As a test, scan port 8 and 18 (omitted in the scan above). Assuming you originally did a default scan, those ports would not be tested. If you specifically test them, they should show up as 'unknown', too.

  • I am curious how nmap is detecting services, if only by port association or actual profiling. Spoofers can emulate various services for example, darknet.org.uk/2018/04/…
    – Tyler
    Feb 22, 2019 at 20:23
  • I never seen this before, now I have this same issue, though only on one Windows 10 machine. The Windows 10 Enterprise machine does not report any unknown ports, and only one open port. What could cause this discrepancy? I started noticing this shortly after being hacked; made me curious if some low level port spoofing is going on here, not much unlike we see here, for unknown reasons: calebcoffie.com/how-to-setup-portspoof
    – Tyler
    Feb 22, 2019 at 20:30
  • 1
    @Tyler nmap documentation explains that it performs a "banner grab" to see what the service is
    – schroeder
    Feb 22, 2019 at 20:42
  • This can result when the npcap service & certain drivers fails to install, the npcap loopback interface then fails to install; see my answer below.
    – Tyler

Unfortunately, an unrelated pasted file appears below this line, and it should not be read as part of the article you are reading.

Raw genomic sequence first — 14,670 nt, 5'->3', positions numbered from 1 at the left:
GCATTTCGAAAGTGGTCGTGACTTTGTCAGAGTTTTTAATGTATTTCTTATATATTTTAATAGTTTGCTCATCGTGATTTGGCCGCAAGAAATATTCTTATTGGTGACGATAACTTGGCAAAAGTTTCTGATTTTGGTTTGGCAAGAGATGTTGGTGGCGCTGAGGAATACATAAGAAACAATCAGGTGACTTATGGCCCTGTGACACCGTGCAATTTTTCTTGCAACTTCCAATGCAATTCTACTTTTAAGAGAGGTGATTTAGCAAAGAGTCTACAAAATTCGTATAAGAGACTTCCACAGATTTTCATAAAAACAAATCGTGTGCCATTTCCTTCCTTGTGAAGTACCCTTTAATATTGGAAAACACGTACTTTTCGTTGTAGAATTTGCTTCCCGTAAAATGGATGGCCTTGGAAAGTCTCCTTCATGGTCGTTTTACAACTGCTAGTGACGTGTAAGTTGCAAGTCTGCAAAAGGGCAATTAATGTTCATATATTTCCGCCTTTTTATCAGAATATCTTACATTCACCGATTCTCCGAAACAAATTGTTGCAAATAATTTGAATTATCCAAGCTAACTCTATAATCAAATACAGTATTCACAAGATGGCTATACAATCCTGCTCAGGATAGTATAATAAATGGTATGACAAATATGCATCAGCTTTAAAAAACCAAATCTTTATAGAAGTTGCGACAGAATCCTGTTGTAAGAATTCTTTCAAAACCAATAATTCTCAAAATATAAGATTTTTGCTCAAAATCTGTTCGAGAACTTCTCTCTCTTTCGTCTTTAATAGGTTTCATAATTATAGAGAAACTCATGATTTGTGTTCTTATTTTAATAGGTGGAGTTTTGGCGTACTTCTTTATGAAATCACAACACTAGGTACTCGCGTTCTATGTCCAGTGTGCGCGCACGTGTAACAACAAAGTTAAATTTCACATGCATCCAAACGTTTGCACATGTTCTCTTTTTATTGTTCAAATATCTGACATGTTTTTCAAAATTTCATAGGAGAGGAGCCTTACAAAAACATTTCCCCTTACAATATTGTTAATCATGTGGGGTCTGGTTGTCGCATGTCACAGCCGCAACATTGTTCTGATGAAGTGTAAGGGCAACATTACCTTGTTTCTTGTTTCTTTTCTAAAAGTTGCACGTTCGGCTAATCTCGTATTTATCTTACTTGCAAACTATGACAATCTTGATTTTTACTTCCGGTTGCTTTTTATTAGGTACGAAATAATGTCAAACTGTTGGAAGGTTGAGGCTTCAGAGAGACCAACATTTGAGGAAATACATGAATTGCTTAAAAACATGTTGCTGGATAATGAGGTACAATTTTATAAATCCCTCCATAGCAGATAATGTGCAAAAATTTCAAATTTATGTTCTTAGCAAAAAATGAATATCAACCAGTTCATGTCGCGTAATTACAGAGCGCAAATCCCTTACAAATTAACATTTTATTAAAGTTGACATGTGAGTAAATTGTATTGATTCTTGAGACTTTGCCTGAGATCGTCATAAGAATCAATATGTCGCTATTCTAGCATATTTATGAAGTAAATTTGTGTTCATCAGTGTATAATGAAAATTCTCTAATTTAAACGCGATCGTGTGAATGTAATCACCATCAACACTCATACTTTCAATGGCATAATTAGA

Feb 22, 2019 at 23:20

This output is expected when scanning from Windows to localhost (, ::1, or an IP address that belongs to the scanning system itself), but only for Nmap versions released prior to July 2016. Nmap 7.25BETA1 added Windows localhost scanning with the use of the new Npcap packet capture library, so this will not be an issue any more.

The technical reasons for this go way back to Windows XP. In versions of Windows prior to XP Service Pack 2, it was possible for programs to use raw sockets to send the custom probes Nmap uses for SYN scans and OS detection. But then Steve Gibson of GRC.com wrote a popular article claiming that raw sockets would be used to DDoS the entire Internet and should therefore be removed. This of course was incorrect, but in XP SP2, Microsoft removed most forms of raw sockets.

In response to this, Nmap moved to raw Ethernet frame sending via WinPcap (now Npcap), which ironically still allows all the same kind of traffic spoofing that Gibson was worried about. It's not perfect, though: it requires the packet filter driver to be running on the interface used to send the traffic, and it only works on link types that support/require an Ethernet frame header: Ethernet, 802.11 WiFi, etc. Other link types that won't work include PPP tunnels, VPNs, and of course loopback traffic. Loopback traffic isn't supported because it doesn't rise high enough in the OS's internal network stack to allow interception or injection by the WinPcap NDIS driver. Npcap overcomes this obstacle by creating a new loopback interface to force local traffic to go through the full stack where it can be observed and modified.